Stock markets across Europe and Asia soared on Election Day in the U.S. as investors anticipated a win for Democratic candidate Joe Biden.
Share prices in London saw their biggest daily rise in two months as market participants hoped that a Biden win would bring in a larger stimulus package to help the economy recover from the effects of the coronavirus pandemic, according to The Guardian.
Despite the fact that many polls suggest the presidential race between the former vice president and Donald Trump will be rather tight in many of the key swing states, the stock markets continued to rally on Tuesday.
The move was particularly surprising because this week marks several events that could cause further strain on the financial markets across Europe. These include the terrorist attack that took place in Austria on Monday, as well as the announcement of a nationwide lockdown in the United Kingdom that is set to begin this Thursday. Despite those factors and the uncertainty around the 2020 presidential elections, share prices still shot upward.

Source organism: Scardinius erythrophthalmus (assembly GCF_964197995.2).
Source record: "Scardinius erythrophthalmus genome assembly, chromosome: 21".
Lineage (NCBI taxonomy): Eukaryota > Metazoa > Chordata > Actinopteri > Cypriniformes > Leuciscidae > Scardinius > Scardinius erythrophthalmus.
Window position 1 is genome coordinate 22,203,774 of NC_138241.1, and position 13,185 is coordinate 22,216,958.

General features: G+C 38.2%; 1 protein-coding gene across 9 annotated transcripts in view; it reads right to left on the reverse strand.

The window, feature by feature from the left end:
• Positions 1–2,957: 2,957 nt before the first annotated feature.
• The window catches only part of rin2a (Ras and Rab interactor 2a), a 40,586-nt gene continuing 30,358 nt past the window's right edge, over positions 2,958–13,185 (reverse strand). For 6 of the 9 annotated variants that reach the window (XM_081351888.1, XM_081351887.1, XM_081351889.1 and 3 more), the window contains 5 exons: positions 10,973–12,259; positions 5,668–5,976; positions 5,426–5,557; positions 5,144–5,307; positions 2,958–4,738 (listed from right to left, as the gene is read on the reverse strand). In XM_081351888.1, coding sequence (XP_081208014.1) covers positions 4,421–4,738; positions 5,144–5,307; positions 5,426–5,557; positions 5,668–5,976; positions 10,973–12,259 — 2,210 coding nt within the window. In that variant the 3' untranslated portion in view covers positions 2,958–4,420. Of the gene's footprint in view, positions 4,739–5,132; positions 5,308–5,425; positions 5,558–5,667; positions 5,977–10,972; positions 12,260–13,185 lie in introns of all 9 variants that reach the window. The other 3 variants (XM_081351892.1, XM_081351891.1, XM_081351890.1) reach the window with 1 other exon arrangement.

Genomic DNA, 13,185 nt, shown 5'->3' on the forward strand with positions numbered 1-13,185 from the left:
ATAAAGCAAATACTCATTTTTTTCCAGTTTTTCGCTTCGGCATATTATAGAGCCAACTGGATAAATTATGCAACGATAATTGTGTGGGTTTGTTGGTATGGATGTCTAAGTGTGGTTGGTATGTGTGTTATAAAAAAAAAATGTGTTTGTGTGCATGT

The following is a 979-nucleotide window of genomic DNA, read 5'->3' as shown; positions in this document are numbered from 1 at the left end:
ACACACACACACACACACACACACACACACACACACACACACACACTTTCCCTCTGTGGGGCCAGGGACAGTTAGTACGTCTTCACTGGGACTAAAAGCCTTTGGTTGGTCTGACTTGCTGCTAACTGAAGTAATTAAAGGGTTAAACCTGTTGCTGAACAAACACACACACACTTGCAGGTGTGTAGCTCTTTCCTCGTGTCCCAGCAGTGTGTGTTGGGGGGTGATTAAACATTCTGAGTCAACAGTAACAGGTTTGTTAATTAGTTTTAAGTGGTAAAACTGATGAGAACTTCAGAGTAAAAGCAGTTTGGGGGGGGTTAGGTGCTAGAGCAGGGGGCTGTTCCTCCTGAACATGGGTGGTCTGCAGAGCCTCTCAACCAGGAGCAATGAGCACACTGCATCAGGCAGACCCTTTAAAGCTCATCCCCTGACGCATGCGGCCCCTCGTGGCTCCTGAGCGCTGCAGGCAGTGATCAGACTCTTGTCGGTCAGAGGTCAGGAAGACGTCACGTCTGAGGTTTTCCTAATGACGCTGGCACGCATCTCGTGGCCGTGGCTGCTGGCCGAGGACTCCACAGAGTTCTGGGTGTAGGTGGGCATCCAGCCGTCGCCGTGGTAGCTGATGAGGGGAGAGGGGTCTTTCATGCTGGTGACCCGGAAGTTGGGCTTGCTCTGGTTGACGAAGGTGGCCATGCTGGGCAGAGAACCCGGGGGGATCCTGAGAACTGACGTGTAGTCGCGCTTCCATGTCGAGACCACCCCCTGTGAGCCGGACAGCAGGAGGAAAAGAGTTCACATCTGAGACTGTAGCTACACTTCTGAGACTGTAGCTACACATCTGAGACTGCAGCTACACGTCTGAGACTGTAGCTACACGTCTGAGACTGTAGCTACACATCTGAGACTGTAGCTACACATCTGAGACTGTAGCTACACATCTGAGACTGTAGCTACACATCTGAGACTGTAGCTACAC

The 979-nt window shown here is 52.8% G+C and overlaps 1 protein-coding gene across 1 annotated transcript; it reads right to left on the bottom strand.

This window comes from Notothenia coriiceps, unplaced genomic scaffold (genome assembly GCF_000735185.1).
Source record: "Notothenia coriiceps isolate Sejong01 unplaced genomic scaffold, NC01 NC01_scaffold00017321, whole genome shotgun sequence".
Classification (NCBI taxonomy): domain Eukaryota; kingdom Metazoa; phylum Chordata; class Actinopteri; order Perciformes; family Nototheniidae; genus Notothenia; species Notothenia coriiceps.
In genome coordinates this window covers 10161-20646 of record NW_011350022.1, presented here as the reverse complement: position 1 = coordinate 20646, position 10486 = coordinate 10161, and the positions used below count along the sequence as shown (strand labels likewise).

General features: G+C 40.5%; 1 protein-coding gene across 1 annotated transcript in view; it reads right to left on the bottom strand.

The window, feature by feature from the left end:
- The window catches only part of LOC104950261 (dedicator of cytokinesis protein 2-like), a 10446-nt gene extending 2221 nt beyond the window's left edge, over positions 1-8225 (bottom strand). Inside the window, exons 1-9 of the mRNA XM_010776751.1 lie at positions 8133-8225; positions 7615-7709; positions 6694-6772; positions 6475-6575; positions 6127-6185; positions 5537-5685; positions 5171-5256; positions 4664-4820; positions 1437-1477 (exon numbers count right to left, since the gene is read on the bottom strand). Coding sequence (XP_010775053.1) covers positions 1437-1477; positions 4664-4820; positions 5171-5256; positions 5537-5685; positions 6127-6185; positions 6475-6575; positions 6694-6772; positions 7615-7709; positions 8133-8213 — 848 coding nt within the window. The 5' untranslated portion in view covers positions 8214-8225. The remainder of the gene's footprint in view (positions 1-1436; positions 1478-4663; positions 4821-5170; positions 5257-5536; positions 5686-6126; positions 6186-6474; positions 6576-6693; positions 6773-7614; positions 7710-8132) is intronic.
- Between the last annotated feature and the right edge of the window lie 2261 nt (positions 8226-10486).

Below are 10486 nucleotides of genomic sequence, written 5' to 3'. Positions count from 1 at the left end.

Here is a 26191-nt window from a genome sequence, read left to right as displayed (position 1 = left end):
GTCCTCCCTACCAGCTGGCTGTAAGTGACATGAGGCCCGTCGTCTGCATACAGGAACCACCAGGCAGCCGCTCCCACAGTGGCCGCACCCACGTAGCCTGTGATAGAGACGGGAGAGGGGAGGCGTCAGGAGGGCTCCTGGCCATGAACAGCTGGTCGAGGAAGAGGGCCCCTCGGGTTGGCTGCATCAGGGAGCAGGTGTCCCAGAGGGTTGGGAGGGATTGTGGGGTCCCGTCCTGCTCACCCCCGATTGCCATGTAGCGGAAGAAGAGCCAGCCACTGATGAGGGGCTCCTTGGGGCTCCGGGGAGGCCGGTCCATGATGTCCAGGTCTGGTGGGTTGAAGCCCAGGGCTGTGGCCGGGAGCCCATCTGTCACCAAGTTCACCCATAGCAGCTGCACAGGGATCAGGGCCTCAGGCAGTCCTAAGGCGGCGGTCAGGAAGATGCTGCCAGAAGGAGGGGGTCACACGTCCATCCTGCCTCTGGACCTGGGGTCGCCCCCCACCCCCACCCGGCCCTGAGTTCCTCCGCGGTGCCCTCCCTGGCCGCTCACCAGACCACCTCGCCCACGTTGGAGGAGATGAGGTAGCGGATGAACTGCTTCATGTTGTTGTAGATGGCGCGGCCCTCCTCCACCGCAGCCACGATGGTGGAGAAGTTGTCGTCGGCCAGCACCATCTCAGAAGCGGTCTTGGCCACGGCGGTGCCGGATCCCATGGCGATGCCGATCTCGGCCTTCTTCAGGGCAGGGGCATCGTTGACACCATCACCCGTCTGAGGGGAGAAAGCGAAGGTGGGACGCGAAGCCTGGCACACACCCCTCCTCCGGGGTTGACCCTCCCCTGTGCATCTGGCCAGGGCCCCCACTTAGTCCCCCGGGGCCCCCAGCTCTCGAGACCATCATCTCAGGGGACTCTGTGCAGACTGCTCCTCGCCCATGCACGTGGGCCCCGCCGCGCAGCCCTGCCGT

"It's quite surprising when you've got such a massive event-driven week, you can see a little bit of apprehension at the start of the week, but [this rally] has been quite the opposite," said Craig Erlam, a London-based senior market analyst at Oanda.
However, Fiona Cincotta, an analyst at Gain Capital, pointed out that it is necessary for a "blue wave" -- in which Democrats would also take over control of the Senate -- to happen for the financial stimulus to become a reality.
"Should Joe Biden manage to win the race, a blue wave, which includes control of the Senate, is needed for the markets to really get excited about stimulus. A Republican-controlled Senate indicates more gridlock to come and the markets will need to drastically scale back stimulus expectations," she said.
The U.K.'s leading stock market index, the FTSE 100, was up 131 points, or 2.33 percent, at close on Tuesday, as it finally picked up from last week's drop, which was propelled by fresher lockdown measures across many European countries and a rising coronavirus death toll in the United States.
According to The Guardian, the price rally started overnight with Asian markets and ended up spilling to Europe, where all the main stock markets registered gains. Similarly, the main indexes in America (Dow Jones, S&P 500 and Nasdaq) all recorded gains this morning. However, things may flip overnight depending on the election results, which may take longer than usual to call due to the unusual nature of this year's voting system, as The Inquisitr reported.